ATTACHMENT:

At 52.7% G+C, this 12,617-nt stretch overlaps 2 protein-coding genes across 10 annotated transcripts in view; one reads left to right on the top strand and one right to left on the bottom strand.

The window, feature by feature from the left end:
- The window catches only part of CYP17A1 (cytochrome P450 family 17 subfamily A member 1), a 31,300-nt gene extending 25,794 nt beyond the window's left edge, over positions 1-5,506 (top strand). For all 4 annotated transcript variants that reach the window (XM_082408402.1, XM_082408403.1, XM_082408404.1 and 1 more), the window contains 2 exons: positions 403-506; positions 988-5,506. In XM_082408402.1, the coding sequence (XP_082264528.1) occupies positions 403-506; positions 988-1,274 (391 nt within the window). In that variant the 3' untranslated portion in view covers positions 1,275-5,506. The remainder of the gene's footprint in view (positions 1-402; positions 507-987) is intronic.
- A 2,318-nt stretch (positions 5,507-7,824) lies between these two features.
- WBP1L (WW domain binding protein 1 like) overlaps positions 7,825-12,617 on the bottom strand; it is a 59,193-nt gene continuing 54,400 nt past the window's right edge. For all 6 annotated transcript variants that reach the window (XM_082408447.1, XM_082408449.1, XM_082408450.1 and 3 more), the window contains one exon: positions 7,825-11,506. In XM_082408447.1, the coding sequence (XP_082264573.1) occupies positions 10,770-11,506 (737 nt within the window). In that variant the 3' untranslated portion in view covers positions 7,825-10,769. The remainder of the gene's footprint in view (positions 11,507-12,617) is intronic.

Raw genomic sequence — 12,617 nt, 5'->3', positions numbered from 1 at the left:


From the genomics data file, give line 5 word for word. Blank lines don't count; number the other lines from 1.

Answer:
- WBP1L (WW domain binding protein 1 like) overlaps positions 7,825-12,617 on the bottom strand; it is a 59,193-nt gene continuing 54,400 nt past the window's right edge. For all 6 annotated transcript variants that reach the window (XM_082408447.1, XM_082408449.1, XM_082408450.1 and 3 more), the window contains one exon: positions 7,825-11,506. In XM_082408447.1, the coding sequence (XP_082264573.1) occupies positions 10,770-11,506 (737 nt within the window). In that variant the 3' untranslated portion in view covers positions 7,825-10,769. The remainder of the gene's footprint in view (positions 11,507-12,617) is intronic.